According to the Sun News, SC Highway Patrol troopers will be creeping in unmarked cars this week looking for people who are using their cellphones behind the wheel.
Troopers, in unmarked cars, will be looking for drivers distracted by cellphones on interstates and main highways across the state. Two drivers were found in violation along U.S. Highway 501 near the Tanger Outlet within minutes after 12:30 p.m. Monday.
Although South Carolina’s texting-while-driving law only carries a 25$ fine, it also gives police an excuse to pull you over, approach your car window, and possibly find other violations that they can charge you with.
If the proven dangers of texting while driving are not enough to discourage you from using your cell phone in the car, maybe the threat of unnecessary police contact will do the trick? Or the knowledge that, if there is an auto accident, you could be the one to blame for it?
S.C. Code Section 56-5-3890 makes it illegal to use a cellphone or other wireless device “to compose, send, or read a text-based communication while operating a motor vehicle…”
Exceptions to the law include:
Law enforcement cannot “seize, search, view, or require the forfeiture of” your phone or other device based solely on a violation of this statute.
They also cannot “search or request to search a motor vehicle, driver, or passenger in a motor vehicle, solely because of a violation of this section.” They can, however, use the traffic stop as an excuse to look for other potential violations that may lead to a search of your car.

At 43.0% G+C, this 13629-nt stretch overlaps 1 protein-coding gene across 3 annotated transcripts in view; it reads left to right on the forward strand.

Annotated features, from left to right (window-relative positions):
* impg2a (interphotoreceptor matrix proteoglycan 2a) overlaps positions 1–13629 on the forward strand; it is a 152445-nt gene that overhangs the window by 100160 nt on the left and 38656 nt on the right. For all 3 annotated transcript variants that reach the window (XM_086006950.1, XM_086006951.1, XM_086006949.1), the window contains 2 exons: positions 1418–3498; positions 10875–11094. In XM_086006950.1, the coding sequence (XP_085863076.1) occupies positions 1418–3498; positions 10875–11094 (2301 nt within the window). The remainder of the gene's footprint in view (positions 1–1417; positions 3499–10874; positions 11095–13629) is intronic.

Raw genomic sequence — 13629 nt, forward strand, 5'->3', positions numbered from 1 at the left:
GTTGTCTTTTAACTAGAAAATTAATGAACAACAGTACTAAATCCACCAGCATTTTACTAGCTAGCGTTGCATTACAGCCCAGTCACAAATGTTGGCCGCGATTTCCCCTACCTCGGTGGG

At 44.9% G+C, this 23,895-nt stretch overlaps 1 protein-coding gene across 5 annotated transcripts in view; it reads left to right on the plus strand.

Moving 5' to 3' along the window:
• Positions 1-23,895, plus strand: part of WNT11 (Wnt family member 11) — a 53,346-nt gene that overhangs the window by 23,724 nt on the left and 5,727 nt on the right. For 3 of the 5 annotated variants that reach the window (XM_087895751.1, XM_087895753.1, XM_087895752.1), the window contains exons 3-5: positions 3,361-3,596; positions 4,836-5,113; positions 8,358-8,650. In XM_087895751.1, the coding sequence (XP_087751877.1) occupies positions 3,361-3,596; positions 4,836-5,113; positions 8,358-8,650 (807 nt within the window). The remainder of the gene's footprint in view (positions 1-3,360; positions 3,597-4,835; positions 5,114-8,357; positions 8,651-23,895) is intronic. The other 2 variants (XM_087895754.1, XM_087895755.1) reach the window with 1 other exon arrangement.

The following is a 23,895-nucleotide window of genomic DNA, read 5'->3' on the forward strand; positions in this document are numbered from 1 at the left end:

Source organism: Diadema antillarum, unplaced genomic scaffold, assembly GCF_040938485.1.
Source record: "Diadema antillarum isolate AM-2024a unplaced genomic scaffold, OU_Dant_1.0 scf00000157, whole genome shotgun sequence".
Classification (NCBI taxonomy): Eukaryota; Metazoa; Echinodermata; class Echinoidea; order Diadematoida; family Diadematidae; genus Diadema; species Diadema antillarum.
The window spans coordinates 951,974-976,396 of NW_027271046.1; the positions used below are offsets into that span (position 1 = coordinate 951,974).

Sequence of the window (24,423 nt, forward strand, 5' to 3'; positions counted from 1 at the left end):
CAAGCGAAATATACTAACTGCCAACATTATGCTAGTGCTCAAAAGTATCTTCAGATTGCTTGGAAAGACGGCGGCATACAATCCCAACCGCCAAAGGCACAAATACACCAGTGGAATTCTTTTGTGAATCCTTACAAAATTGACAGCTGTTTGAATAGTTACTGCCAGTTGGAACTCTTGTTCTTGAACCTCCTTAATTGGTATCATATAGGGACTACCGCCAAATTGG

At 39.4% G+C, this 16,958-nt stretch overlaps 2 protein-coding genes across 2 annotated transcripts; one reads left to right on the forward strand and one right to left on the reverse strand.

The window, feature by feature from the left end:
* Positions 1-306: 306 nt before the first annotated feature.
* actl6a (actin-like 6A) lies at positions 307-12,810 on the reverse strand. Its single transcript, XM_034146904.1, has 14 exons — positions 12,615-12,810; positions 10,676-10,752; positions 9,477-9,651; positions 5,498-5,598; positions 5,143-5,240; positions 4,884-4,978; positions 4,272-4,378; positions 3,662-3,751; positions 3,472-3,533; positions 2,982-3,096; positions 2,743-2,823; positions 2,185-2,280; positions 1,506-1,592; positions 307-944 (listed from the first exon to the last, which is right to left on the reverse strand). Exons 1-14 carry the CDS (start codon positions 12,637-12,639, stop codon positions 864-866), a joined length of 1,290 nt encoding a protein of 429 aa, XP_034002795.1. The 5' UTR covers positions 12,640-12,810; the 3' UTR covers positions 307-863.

Don’t text and drive because it is proven to be unsafe and causes car wrecks.
Don’t do it because, once an officer has pulled your car over, there is no way to predict what will happen. A traffic stop for texting can easily turn into a trip to jail if things get out hand.
If an officer smells alcohol, smells marijuana, or sees contraband in plain view in your car, they will then have an independent basis to search your car. In most cases, if an officer just says they saw or smelled something illegal in your car, they will then have an independent basis to search unless you can prove they are lying.
Don’t text and drive because, if there is an accident, the fact that your phone was in your hand may be negligence that could: 1) make you at-fault for the accident and responsible for any injuries, or 2) bar your recovery under SC’s comparative negligence laws even if the other side caused the accident.
If you were involved in a car wreck where the other driver was texting or using their cellphone in violation of SC’s texting while driving law, the other driver may be at fault in the accident and responsible for your injuries and any other damage or losses that they caused.
Call us now at 843-353-3449 or fill out our contact form today to schedule a free consultation with a Myrtle Beach auto accident lawyer on the Axelrod team to discuss your case and find out how we can help.